Yangon, Myanmar: Myanmar democracy icon Aung San Suu Kyi marked her 65th birthday Saturday locked in her dilapidated lakeside compound as calls for her freedom erupted around the world.
President Barack Obama and U.N. Secretary-General Ban Ki-moon demanded Suu Kyi`s release in statements echoed at rallies and prayer vigils across the globe. Supporters at home threw a birthday party at the suburban Yangon home of a fellow opposition member. It was attended by more than 300 people but not the guest of honor.
Holding candles and yellow roses, they lit a birthday cake with 65 candles and released 65 doves into the sky while chanting, "Long Live Daw Aung San Suu Kyi." Plainclothes security watched and videotaped the event.
Suu Kyi has now spent 15 birthdays in detention over the past 20 years, mostly under house arrest. She is the world`s only imprisoned Nobel Peace Prize winner.
"It is very sad that she cannot celebrate her birthday in freedom," said her lawyer Nyan Win. Confined to her home, Suu Kyi planned to celebrate by providing a lunch of chicken curry and an Indian-style flat bread for the three dozen construction workers helping to renovate her crumbling two-story mansion, Nyan Win said.
The tight security surrounding Suu Kyi`s home allowed the delivery of a birthday cake and a bouquet of roses, orchids and lilies sent by political supporters. Members of her National League for Democracy party are planting 20,000 trees around the country, mostly on the grounds of Buddhist monasteries, to mark the occasion.
A confidante, Win Tin, made an impassioned plea for Suu Kyi`s release by repeating one of her phrases.
"To the international community I want to reiterate her words: `Please use your liberty to promote ours,`" said Win Tin, who co-founded the party with Suu Kyi and himself spent nearly 20 years jailed as a political prisoner.
Global condemnation over her imprisonment has failed to change the junta`s harsh attacks on all dissent or soften their stance on Suu Kyi, whose steely grace, charisma and popularity have remained in tact despite her long confinement.
Obama praised Suu Kyi`s "determination, courage and personal sacrifice in working for human rights and democratic change in Burma inspire all of us who stand for freedom and justice."
"I once again call on the Burmese government to release Aung San Suu Kyi and all political prisoners," Obama said in a statement. The UN chief said he remains "deeply concerned" that Suu Kyi is still under house arrest.
"I have been persistently, consistently demanding that all the political prisoners including Daw Aung San Suu Kyi should be released without condition as soon as possible so that they would be able to participate in the political process," Ban said. Daw is a term of respect in Myanmar.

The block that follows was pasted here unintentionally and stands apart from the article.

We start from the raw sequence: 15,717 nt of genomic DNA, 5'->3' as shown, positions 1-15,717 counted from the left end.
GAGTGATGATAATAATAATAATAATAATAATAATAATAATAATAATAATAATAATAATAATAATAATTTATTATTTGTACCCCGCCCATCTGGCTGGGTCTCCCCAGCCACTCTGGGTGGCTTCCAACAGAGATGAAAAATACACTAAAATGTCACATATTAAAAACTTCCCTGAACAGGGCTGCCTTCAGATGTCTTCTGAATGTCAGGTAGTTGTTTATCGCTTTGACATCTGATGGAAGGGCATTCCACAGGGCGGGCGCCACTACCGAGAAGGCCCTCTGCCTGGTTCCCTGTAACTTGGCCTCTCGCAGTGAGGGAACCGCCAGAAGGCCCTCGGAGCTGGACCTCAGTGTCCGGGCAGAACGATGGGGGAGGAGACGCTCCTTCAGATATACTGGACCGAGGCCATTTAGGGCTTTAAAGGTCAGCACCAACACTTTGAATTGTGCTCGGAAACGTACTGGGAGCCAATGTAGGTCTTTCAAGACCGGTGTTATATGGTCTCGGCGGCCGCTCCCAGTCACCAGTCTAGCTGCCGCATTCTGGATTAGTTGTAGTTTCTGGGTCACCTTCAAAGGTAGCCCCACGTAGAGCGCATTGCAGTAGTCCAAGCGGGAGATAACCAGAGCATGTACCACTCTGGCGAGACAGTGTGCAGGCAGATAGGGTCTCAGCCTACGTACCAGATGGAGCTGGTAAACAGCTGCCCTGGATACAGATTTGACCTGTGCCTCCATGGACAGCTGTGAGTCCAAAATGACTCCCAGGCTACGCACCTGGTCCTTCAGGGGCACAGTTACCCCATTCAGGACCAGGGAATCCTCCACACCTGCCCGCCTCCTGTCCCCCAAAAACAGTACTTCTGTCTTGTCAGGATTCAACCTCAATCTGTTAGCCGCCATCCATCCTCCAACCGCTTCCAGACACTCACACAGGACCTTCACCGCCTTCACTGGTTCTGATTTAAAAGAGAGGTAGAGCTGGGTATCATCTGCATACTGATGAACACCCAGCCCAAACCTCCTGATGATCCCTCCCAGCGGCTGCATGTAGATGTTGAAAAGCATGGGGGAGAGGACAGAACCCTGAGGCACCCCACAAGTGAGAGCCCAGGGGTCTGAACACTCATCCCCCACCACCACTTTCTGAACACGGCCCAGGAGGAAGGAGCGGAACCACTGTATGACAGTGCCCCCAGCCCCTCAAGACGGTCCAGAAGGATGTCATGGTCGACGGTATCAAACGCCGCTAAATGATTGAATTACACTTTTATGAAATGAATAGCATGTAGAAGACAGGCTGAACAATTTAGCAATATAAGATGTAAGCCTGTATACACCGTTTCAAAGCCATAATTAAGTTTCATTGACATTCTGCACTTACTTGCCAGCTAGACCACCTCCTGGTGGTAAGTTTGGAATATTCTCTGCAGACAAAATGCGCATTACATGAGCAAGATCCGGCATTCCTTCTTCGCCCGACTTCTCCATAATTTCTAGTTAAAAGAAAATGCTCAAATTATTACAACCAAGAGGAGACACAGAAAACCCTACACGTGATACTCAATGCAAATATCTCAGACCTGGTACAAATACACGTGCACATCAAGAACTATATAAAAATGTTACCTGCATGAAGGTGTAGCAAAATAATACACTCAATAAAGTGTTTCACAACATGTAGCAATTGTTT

Ahead of historic elections planned for later this year, Suu Kyi remains the biggest threat to the ruling junta. Myanmar, also known as Burma, has been dominated by military rule since 1962.
The upcoming elections will be the first in two decades. Suu Kyi`s party overwhelmingly won the last election in 1990, but was never allowed to take power. Under new election laws, Suu Kyi and other political prisoners — estimated at more than 2,000 — are effectively barred from taking part in the polls. The NLD has called the laws unfair and undemocratic and is boycotting the polls, which critics have dismissed as a sham designed to cement military rule. The party was disbanded after refusing to register for the elections by a May 6 deadline.
Suu Kyi`s detention was extended by 18 months in August 2009 when she was convicted of violating the terms of her house arrest by briefly harboring an American intruder. The sentence will keep her locked away during the elections.
Events to mark Suu Kyi`s birthday were held in Sydney, Manila, Jakarta, Kuala Lumpur and Bangkok. Rallies, candlelight vigils, concerts and Buddhist prayer ceremonies were planned later Saturday in Dublin, various cities in Britain, Toronto, New York, Washington and elsewhere.
"She is an inspiration to people throughout the world," said Julie Bishop, deputy leader of Australia`s main opposition party who gathered with prominent female politicians in Sydney to mark the birthday and launch a group that aims to raise awareness of Suu Kyi`s plight.
"We must never rest in sending the message that the people of Burma deserve freedom and democracy."